PIA fails to halt oil majors’ divestments
...Local firms in new scramble for TotalEnergies assets
One year after the passage of a law crafted with the objective of attracting new investments, major international oil companies (IOCs) are still selling their assets in Nigeria, validating the views of operators that the law was a little too late as Total Energies progresses its divestment plans.
BusinessDay had reported in August that one year after the new law came into force, the Nigerian oil and gas industry was still struggling to shake off the doldrums caused by the more than decade-long delay in passing the Petroleum Industry Bill (PIB).
On August 16, 2021, the PIB was signed into law by President Muhammadu Buhari and transformed into the Petroleum Industry Act (PIA), which was publicised as the tonic to rewrite Nigeria’s decades-old relationship with its foreign oil partners and alter everything from fiscal terms to the structure of the state-oil firm.
Industry operators say Nigeria’s oil production capacity crisis will worsen with major oil companies exiting their onshore and shallow-water assets as the local firms scrambling to take them over lack the capacity to absorb major shocks including crude theft and financing for big-ticket operations.
Tony Elumelu’s Heirs Holdings, which acquired one of Shell’s onshore oil fields, was sent reeling when oil thieves attacked the pipeline. The company pumps about 40,000 barrels daily of crude into the pipeline but only manages to export 7,000 barrels daily at the terminal.
After years of Nigerian government’s unwillingness to reform, rampant crude theft and sabotage, inability to quickly enact regulatory and fiscal reforms, insecurity and disrespect for contract sanctity, and pressure exacted by climate change activists, the IOCs are departing Nigeria’s onshore space, leaving a gaping hole.
This is why divestment has become a buzzword in the lexicon of the Nigerian oil and gas industry despite the signing of the PIA.
After ExxonMobil’s divestment ran into troubled waters, TotalEnergies is poised to sell a 10 percent stake in 16 Nigerian joint venture assets and several indigenous firms, led by Conoil and Chappal Petroleum Development Company, have advanced to the next stage of the bidding process.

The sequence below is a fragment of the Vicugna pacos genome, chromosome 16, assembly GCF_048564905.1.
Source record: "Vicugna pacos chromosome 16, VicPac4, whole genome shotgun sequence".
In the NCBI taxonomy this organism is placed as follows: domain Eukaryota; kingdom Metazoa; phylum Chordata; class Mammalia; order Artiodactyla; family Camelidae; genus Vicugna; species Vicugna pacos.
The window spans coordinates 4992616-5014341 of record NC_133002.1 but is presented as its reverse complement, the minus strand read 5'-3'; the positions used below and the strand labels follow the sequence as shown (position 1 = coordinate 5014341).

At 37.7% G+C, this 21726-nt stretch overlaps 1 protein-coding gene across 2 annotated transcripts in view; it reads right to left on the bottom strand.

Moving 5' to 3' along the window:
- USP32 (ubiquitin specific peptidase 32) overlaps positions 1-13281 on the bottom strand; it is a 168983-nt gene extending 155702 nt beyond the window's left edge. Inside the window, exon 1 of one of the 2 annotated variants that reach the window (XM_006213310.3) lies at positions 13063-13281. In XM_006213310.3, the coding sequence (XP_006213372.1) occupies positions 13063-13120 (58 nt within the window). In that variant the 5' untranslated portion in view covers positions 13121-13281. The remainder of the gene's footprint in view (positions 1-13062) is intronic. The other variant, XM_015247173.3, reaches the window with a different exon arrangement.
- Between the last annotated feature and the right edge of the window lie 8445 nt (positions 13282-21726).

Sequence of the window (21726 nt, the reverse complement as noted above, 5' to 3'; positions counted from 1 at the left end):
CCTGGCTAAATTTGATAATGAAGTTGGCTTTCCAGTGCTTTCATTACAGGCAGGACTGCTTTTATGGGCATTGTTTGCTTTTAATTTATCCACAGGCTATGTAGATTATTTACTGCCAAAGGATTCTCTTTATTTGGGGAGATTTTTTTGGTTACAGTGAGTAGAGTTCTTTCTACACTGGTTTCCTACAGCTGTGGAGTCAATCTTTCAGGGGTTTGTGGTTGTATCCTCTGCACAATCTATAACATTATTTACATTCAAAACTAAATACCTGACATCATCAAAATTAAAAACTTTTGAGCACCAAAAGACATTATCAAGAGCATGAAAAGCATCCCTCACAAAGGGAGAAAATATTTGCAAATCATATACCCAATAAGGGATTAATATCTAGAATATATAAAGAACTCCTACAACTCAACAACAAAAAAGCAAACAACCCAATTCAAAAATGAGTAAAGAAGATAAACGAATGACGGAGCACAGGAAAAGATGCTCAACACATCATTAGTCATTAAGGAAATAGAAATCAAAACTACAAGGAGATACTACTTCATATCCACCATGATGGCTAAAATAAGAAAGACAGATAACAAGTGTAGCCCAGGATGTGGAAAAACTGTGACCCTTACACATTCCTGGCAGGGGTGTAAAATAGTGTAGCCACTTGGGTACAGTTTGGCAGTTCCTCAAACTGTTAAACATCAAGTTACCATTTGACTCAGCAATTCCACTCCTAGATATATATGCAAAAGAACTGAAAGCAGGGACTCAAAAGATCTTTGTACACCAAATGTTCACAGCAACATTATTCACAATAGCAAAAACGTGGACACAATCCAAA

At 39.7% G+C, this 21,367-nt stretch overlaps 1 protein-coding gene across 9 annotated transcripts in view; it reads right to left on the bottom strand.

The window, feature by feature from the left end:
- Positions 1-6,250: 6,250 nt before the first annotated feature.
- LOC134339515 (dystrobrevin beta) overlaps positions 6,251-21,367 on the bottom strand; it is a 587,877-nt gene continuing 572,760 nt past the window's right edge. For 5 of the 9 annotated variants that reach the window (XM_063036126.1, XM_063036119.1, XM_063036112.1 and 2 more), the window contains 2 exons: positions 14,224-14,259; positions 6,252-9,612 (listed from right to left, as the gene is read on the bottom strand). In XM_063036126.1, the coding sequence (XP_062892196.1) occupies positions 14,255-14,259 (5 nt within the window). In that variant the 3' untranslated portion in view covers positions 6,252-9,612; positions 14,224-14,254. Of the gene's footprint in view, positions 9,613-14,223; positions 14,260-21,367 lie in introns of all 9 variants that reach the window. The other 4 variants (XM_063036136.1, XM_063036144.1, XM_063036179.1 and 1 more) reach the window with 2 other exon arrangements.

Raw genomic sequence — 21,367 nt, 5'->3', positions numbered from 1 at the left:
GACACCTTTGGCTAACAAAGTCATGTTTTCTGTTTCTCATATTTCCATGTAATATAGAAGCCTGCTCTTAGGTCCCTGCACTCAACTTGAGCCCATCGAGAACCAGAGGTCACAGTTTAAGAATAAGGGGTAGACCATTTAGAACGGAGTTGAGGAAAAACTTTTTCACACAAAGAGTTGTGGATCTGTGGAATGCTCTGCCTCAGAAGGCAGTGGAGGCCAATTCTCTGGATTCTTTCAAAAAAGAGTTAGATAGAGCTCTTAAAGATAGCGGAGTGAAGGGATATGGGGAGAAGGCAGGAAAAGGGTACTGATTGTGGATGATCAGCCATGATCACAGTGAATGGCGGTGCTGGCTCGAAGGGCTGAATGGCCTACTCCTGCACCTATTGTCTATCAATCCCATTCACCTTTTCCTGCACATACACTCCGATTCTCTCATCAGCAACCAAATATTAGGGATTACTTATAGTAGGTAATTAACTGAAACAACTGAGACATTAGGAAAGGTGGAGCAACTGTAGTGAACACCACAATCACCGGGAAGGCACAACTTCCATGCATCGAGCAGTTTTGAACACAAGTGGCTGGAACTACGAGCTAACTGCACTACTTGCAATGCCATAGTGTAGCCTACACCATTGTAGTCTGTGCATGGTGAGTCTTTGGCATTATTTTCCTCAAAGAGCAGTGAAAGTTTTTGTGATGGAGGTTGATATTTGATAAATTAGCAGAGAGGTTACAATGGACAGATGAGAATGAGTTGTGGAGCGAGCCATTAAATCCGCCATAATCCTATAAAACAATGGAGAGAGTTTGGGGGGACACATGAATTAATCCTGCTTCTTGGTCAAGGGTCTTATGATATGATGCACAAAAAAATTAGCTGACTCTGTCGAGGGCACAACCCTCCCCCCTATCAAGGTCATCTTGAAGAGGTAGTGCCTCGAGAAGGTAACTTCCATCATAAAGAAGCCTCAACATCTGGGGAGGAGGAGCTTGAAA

“The race for the purchase of the 10 percent held by TotalEnergies in 16 Shell-operated Oil Mining Leases onshore and shallow water Niger Delta, has reached the second stage,” the latest report by Africa Oil & Gas Report, an energy intelligence publication, says.
Last January, the French multinational oil and gas giant confirmed it was accepting bids for its interest in 13 onshore fields and three in shallow water, producing over 20,000 barrels of oil equivalent per day.
The Africa Oil & Gas Report added, “Conoil, Chappal, Waltersmith, and Vertex, all Nigerian-owned companies, are in on the bid. Data room work should be about to take place by the end of September 2022.”
Experts believe the current dollar-crunch challenge facing Africa’s biggest economy may affect the valuation of some of the oil major’s assets listed for divestment. This development might pose a challenge for local firms’ bidding quest.
“With foreign lenders already resisting funding fossil fuels and the limited capacity of local banks, funding could become the biggest challenge for would-be investors,” Ola Alokolaro, partner, energy and infrastructure at Advocaat Law Practice, said.
Recent information indicates that Nigeria’s lenders likely don’t have enough dollars to fund clients seeking to acquire the oil assets put on sale by IOCs, according to one of Nigeria’s biggest lenders, Guaranty Trust Bank.
“When I look at the books of Nigerian banks today, I don’t see a lot of dollar liquidity,” the bank’s CEO Segun Agbaje told an investor conference call in Lagos, adding that “it’s becoming a very difficult deal for people to pull off.”
Experts say the delay in passing the PIB created decades of uncertainty during which the IOCs began to look elsewhere, and held back investments. This effectively shut off new discoveries, and production infrastructure was not maintained.
The result is that today Nigeria cannot produce enough to meet its reduced quota from the Organization of the Petroleum Exporting Countries.